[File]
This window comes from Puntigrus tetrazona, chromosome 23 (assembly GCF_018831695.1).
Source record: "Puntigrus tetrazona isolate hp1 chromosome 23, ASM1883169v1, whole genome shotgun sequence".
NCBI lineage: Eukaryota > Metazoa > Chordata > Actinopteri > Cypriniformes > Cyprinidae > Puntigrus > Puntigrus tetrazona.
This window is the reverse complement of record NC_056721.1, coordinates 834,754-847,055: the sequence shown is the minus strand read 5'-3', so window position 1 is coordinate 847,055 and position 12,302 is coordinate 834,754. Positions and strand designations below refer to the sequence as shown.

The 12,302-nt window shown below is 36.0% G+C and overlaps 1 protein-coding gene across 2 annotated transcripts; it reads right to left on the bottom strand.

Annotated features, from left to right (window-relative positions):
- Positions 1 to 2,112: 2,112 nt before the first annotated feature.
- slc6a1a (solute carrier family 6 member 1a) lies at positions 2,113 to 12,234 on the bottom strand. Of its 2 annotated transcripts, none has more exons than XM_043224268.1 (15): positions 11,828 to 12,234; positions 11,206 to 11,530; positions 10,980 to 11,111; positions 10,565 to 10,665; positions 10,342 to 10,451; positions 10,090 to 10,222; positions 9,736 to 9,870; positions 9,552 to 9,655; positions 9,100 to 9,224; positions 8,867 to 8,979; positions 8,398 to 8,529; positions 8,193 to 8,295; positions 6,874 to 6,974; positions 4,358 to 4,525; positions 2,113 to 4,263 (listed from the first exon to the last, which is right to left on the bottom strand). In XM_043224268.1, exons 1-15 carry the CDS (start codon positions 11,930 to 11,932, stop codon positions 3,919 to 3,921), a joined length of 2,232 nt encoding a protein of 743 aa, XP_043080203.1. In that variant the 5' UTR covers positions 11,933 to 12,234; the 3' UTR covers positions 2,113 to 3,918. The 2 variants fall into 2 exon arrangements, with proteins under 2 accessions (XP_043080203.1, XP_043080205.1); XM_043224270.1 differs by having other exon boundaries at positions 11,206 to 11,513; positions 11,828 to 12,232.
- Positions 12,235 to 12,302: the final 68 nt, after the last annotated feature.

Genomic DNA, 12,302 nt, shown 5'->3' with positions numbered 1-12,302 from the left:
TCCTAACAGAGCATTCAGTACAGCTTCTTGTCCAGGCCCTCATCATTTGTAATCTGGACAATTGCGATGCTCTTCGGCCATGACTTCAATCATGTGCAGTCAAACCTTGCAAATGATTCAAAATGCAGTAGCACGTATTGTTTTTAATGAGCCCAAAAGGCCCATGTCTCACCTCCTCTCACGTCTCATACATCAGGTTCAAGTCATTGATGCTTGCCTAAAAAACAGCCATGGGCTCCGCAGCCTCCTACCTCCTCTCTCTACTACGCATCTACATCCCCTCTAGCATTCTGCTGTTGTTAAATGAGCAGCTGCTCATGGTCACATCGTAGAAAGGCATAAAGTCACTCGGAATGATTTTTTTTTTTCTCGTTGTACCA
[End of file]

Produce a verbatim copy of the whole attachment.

This window comes from Puntigrus tetrazona, chromosome 23 (assembly GCF_018831695.1).
Source record: "Puntigrus tetrazona isolate hp1 chromosome 23, ASM1883169v1, whole genome shotgun sequence".
NCBI lineage: Eukaryota > Metazoa > Chordata > Actinopteri > Cypriniformes > Cyprinidae > Puntigrus > Puntigrus tetrazona.
This window is the reverse complement of record NC_056721.1, coordinates 834,754-847,055: the sequence shown is the minus strand read 5'-3', so window position 1 is coordinate 847,055 and position 12,302 is coordinate 834,754. Positions and strand designations below refer to the sequence as shown.

The 12,302-nt window shown below is 36.0% G+C and overlaps 1 protein-coding gene across 2 annotated transcripts; it reads right to left on the bottom strand.

Annotated features, from left to right (window-relative positions):
- Positions 1 to 2,112: 2,112 nt before the first annotated feature.
- slc6a1a (solute carrier family 6 member 1a) lies at positions 2,113 to 12,234 on the bottom strand. Of its 2 annotated transcripts, none has more exons than XM_043224268.1 (15): positions 11,828 to 12,234; positions 11,206 to 11,530; positions 10,980 to 11,111; positions 10,565 to 10,665; positions 10,342 to 10,451; positions 10,090 to 10,222; positions 9,736 to 9,870; positions 9,552 to 9,655; positions 9,100 to 9,224; positions 8,867 to 8,979; positions 8,398 to 8,529; positions 8,193 to 8,295; positions 6,874 to 6,974; positions 4,358 to 4,525; positions 2,113 to 4,263 (listed from the first exon to the last, which is right to left on the bottom strand). In XM_043224268.1, exons 1-15 carry the CDS (start codon positions 11,930 to 11,932, stop codon positions 3,919 to 3,921), a joined length of 2,232 nt encoding a protein of 743 aa, XP_043080203.1. In that variant the 5' UTR covers positions 11,933 to 12,234; the 3' UTR covers positions 2,113 to 3,918. The 2 variants fall into 2 exon arrangements, with proteins under 2 accessions (XP_043080203.1, XP_043080205.1); XM_043224270.1 differs by having other exon boundaries at positions 11,206 to 11,513; positions 11,828 to 12,232.
- Positions 12,235 to 12,302: the final 68 nt, after the last annotated feature.

Genomic DNA, 12,302 nt, shown 5'->3' with positions numbered 1-12,302 from the left:
TCCTAACAGAGCATTCAGTACAGCTTCTTGTCCAGGCCCTCATCATTTGTAATCTGGACAATTGCGATGCTCTTCGGCCATGACTTCAATCATGTGCAGTCAAACCTTGCAAATGATTCAAAATGCAGTAGCACGTATTGTTTTTAATGAGCCCAAAAGGCCCATGTCTCACCTCCTCTCACGTCTCATACATCAGGTTCAAGTCATTGATGCTTGCCTAAAAAACAGCCATGGGCTCCGCAGCCTCCTACCTCCTCTCTCTACTACGCATCTACATCCCCTCTAGCATTCTGCTGTTGTTAAATGAGCAGCTGCTCATGGTCACATCGTAGAAAGGCATAAAGTCACTCGGAATGATTTTTTTTTTTCTCGTTGTACCA